Before I talk about what you should pay particular attention to in a publishing contract, let me add a disclaimer here. My opinions here are general in nature and should not be interpreted as legal advice for any particular situation. Any recommendations or advice necessarily depends on the specific facts.
The Top 5 Things a Writer Should Look at in a Publishing Contract
Because a standard publishing contract contains pages of complicated language with confusing -- and sometimes incomprehensible -- legal terms and phrases, I recommend that an author hire an agent or an attorney to negotiate his/her contracts (unless it’s what the author does for a living. And even then, the author may not be objective enough to recognize the pitfalls in a contract).
1. Grant of Rights
This is where you grant, i.e., license, your work. You need to know exactly what rights you are granting -- the format(s) for your work -- and as to each one, the territory (geographical area) of the grant; the time period (duration) of the grant; and the language(s) for the grant.
This is how much you will receive up front and how it will be paid out. Obviously you want as large an advance as possible, and usually the publisher will negotiate the amount -- up to a limit -- as opposed to a take-it-or-leave-it offer.
Then, once you've agreed on the amount of the advance, you have to negotiate how it will be paid out. Here are three examples of pay-outs for an advance, which are unrelated to the size of the advance: a 50-50 split, where half of the advance is paid when the contract is signed, and the second half is paid on acceptance of the manuscript (in most cases, this is the author’s best choice); 40-40-20, where the publisher pays 40% of the advance when the contract is signed, the next 40% when the manuscript is accepted, and the remaining 20% when the book is published; and thirds, where the publisher pays one-third of the advance when the contract is signed, the next third when the manuscript is accepted, and the final third when the book is published. And just as you want to negotiate to get as large an advance as possible, you want as much of it paid up front as possible.
3. Royalties & Payouts
This provision includes how you will be paid for each right you have granted to the publisher, such as hardcover, trade paperback, mass market, etc. The royalty rates vary, so be careful.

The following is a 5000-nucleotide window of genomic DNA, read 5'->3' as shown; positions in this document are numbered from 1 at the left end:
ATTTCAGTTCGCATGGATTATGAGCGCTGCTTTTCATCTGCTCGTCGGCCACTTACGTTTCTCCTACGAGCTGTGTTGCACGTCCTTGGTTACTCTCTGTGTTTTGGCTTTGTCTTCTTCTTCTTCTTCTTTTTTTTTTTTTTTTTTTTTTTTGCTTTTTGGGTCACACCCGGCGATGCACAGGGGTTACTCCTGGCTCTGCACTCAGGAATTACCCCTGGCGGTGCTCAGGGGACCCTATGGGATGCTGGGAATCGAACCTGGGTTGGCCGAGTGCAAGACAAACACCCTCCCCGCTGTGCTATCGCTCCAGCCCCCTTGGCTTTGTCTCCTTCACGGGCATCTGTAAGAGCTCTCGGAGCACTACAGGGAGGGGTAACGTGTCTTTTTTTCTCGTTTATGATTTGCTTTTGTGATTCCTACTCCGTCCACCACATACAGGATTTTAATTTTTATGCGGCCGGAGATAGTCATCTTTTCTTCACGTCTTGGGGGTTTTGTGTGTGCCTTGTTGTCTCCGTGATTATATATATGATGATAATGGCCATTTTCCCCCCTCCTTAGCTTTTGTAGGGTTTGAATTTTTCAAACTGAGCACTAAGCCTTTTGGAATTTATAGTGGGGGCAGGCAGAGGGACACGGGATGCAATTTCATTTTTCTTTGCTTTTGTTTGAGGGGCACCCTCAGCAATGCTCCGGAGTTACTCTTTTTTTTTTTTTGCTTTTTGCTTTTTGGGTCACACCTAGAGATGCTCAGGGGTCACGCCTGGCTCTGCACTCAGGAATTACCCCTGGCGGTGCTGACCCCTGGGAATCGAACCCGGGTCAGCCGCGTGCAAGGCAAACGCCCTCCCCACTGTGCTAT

The payout for a print book may include an escalation scale. For example, for a mass market book, you would get 6% for the first 30,000 copies you sell, 8% on the next 30,000 you sell, and 10% on anything above that. The numbers are hypothetical, but you get the idea.
Also be careful with contract language regarding monies earned and how they're paid out. For example, joint accounting and cross-collateralization both refer to a practice where a publisher lumps all your books together for accounting purposes. So if your first book didn't earn out, but your second one is a NYT bestseller, the publisher can use the profits on your second book to offset its losses on your first one. You want to have the accounting for each of your books done separately.
4 Subsidiary Rights
As an author, you want to retain as many rights as you possibly can. Examples of rights the publisher usually wants to keep are reprint rights, including paperback reprint rights, second serial rights, book club rights, and electronic rights. Examples of rights that can be negotiated are first serial rights, foreign language rights, audio rights. Examples of rights that you should always keep are commercial/merchandising rights, and dramatic/performance rights (movies, television, theater).
An option clause gives a publisher the right to publish your next work, subject to the negotiation of mutually-agreeable terms. Under the option, the publisher usually has a period of time within which it can exclusively review the work and make an offer – basically a right of first refusal. If the parties don’t reach an agreement or the publisher passes, your are free to take the work elsewhere.
If you grant an option, the language needs to be as specific as possible. The genre needs to be specified (particularly important if you write in more than one genre), the length of the work (word count), when the option period starts, the length of time the option is in effect, and that the parties agree to negotiate a new contract, not simply that you will accept the terms of your current contract. The idea is to keep getting better deals.
Finally, pay close attention to broad language anywhere in the contract and make sure clauses are as specific and clear in time, content, and definition as possible. You want to sell books, not litigate over what your understanding was of an obscure provision in the contract.
My thanks to Lady Scribes, and I will answer your questions or comments today and throughout the weekend.